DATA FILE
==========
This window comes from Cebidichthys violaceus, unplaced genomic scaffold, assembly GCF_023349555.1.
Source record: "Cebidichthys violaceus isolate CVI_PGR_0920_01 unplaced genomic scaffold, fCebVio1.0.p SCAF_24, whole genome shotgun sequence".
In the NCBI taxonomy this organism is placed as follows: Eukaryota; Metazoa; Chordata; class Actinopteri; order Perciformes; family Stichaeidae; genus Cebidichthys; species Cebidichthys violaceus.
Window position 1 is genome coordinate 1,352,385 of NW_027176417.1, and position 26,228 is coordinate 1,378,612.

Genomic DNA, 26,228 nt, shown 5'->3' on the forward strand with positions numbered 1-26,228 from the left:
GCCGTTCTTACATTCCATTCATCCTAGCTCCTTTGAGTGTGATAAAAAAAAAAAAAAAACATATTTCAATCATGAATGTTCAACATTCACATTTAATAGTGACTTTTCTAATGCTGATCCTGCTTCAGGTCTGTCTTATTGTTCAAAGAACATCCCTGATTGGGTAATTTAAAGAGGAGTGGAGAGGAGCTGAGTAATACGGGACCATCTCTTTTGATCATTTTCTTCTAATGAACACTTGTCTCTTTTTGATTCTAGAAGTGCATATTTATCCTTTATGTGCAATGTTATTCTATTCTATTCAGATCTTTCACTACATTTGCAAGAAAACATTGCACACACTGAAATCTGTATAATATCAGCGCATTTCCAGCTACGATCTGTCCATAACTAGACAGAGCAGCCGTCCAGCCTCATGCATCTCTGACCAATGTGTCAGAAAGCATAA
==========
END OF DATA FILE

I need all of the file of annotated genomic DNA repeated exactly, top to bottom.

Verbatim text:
This window comes from Cebidichthys violaceus, unplaced genomic scaffold, assembly GCF_023349555.1.
Source record: "Cebidichthys violaceus isolate CVI_PGR_0920_01 unplaced genomic scaffold, fCebVio1.0.p SCAF_24, whole genome shotgun sequence".
In the NCBI taxonomy this organism is placed as follows: Eukaryota; Metazoa; Chordata; class Actinopteri; order Perciformes; family Stichaeidae; genus Cebidichthys; species Cebidichthys violaceus.
Window position 1 is genome coordinate 1,352,385 of NW_027176417.1, and position 26,228 is coordinate 1,378,612.

Genomic DNA, 26,228 nt, shown 5'->3' on the forward strand with positions numbered 1-26,228 from the left:
GCCGTTCTTACATTCCATTCATCCTAGCTCCTTTGAGTGTGATAAAAAAAAAAAAAAAACATATTTCAATCATGAATGTTCAACATTCACATTTAATAGTGACTTTTCTAATGCTGATCCTGCTTCAGGTCTGTCTTATTGTTCAAAGAACATCCCTGATTGGGTAATTTAAAGAGGAGTGGAGAGGAGCTGAGTAATACGGGACCATCTCTTTTGATCATTTTCTTCTAATGAACACTTGTCTCTTTTTGATTCTAGAAGTGCATATTTATCCTTTATGTGCAATGTTATTCTATTCTATTCAGATCTTTCACTACATTTGCAAGAAAACATTGCACACACTGAAATCTGTATAATATCAGCGCATTTCCAGCTACGATCTGTCCATAACTAGACAGAGCAGCCGTCCAGCCTCATGCATCTCTGACCAATGTGTCAGAAAGCATAA